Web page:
I hope everyone had a happy and safe holiday and enjoyed whatever beautiful part of New Zealand you chose to be in.
It was good to see our own piece of paradise welcoming people for their summer breaks.
Sadly, there are always some who abuse that hospitality by taking over public spaces, dumping rubbish and being anti-social. I received several requests for help from residents in relation to this type of behaviour and asked Council to enforce its bylaws and take action.
Many of you will know about Government’s Three Waters plan. In essence, Government would like to form four water management entities around the country and take control of drinking, waste and stormwater infrastructure and assets, which are currently controlled by councils.
Government argues that doing this will improve everyone’s access to reliable, safe and clean water and water management, with the ‘scale benefit’ reducing the cost of this access.
I believe the way that this is being done is un-democratic. At the moment, you elect your council to manage local infrastructure. The Government is removing and diluting local control over those assets. Councils will have token representation on a ‘representative group’, or worse, no representation.
The proposed structure is complicated and could become a complete mess – Government has indicated a confused smorgasbord of committees, appointees and decision-makers. Local councils will not have defined, formal shareholding interests. Water assets will be controlled by bureaucrats with no accountability to local ratepayers.
For any single water entity, which might encompass 20 councils, there will only be six councillors combined with six iwi representatives in the ‘representative group’ at the bottom of the pecking order. That group selects an independent panel, which selects a board, which appoints the entity management.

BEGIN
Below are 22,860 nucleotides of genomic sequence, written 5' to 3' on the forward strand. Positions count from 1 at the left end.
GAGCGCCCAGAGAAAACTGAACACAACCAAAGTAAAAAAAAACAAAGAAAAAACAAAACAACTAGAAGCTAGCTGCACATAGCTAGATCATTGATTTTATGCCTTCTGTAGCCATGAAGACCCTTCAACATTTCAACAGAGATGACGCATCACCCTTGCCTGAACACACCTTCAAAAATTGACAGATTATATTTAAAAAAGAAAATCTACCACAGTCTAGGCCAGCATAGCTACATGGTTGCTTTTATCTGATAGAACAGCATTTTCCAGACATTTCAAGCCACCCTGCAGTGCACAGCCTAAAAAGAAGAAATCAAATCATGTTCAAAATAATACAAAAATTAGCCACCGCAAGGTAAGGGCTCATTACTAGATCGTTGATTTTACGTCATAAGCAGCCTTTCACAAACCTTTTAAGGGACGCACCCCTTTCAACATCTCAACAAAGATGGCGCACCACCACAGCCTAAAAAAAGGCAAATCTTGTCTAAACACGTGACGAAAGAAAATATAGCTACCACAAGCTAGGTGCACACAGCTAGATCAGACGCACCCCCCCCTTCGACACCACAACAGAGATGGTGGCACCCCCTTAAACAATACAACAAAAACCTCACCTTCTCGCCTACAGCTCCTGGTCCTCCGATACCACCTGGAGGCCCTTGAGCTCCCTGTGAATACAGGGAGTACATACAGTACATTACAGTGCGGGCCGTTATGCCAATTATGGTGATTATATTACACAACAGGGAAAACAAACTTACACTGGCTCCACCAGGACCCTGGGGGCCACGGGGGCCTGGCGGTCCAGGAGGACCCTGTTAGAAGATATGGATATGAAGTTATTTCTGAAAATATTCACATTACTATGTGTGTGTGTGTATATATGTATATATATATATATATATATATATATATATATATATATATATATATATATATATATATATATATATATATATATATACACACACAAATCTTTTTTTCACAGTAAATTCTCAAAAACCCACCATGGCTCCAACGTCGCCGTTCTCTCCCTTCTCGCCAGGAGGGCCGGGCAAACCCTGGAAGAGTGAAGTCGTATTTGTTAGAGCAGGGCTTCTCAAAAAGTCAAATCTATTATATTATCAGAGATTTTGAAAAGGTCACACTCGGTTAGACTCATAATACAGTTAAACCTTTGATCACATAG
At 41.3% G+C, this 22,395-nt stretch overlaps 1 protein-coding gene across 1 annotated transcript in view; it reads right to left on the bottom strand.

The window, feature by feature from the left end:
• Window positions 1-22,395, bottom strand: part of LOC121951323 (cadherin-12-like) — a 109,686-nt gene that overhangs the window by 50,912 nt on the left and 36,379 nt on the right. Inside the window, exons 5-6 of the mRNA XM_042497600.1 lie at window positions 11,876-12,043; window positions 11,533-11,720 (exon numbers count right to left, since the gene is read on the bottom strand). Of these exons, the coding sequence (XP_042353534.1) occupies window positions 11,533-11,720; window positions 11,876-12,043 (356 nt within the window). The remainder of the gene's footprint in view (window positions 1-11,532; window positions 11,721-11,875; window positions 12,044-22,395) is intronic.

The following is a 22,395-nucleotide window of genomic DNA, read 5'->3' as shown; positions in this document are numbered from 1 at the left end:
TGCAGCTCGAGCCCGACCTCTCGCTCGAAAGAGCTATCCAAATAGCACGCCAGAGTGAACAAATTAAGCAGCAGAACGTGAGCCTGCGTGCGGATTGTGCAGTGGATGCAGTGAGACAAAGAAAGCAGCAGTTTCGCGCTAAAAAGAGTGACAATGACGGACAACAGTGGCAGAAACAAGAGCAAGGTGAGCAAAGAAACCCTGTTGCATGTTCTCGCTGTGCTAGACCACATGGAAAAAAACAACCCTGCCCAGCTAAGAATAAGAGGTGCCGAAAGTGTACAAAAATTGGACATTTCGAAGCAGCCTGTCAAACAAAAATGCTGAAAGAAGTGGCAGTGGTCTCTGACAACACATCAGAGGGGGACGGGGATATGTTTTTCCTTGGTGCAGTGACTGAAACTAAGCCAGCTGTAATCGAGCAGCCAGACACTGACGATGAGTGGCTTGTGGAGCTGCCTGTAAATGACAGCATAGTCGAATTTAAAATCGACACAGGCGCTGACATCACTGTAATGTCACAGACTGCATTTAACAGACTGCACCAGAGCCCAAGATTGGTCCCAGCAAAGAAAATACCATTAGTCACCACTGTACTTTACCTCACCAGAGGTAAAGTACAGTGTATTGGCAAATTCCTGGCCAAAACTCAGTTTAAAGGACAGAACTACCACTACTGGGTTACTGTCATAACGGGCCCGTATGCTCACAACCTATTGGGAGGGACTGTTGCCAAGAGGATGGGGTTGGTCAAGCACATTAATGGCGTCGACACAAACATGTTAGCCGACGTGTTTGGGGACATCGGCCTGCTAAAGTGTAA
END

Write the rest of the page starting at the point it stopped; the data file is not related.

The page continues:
The benefit of scale to cost reduction is unclear at best. Communities with good water quality will end up subsidising their poorer-performing neighbours. Your water bills will be bundled into these new entities with no guarantee that your money will be spent locally. For example, if you live on the Hibiscus Coast and have excellent water, you will likely end up paying to fix water infrastructure in Northland.
The real issue here, I believe, is that there has been a process of faux-consultation with communities, as Government decided to make this a compulsory reform before making it public. Any consultation therefore appears to be lip service.
Government has failed to get support from a significant number of regions, councils and ratepayers and yet will introduce a bill to the House this year to force change.
I believe this is absolutely the wrong approach and that assets owned by the community should stay with them. Improving and meeting water standards can be achieved through central government working alongside local government and communities.
It was the last National-led Government that started a review in response to contamination in Havelock North. The current Government has taken that review and used it as a compulsory, expensive, centralised asset seizure.
Water quality and safety is paramount to all of us and constant improvement should always be the goal, but driving deep wedges into the partnerships needed to achieve this is not leadership.
If you have any issues you need help with or topics you want to discuss with me my Ōrewa office is open and I look forward to seeing you all this year.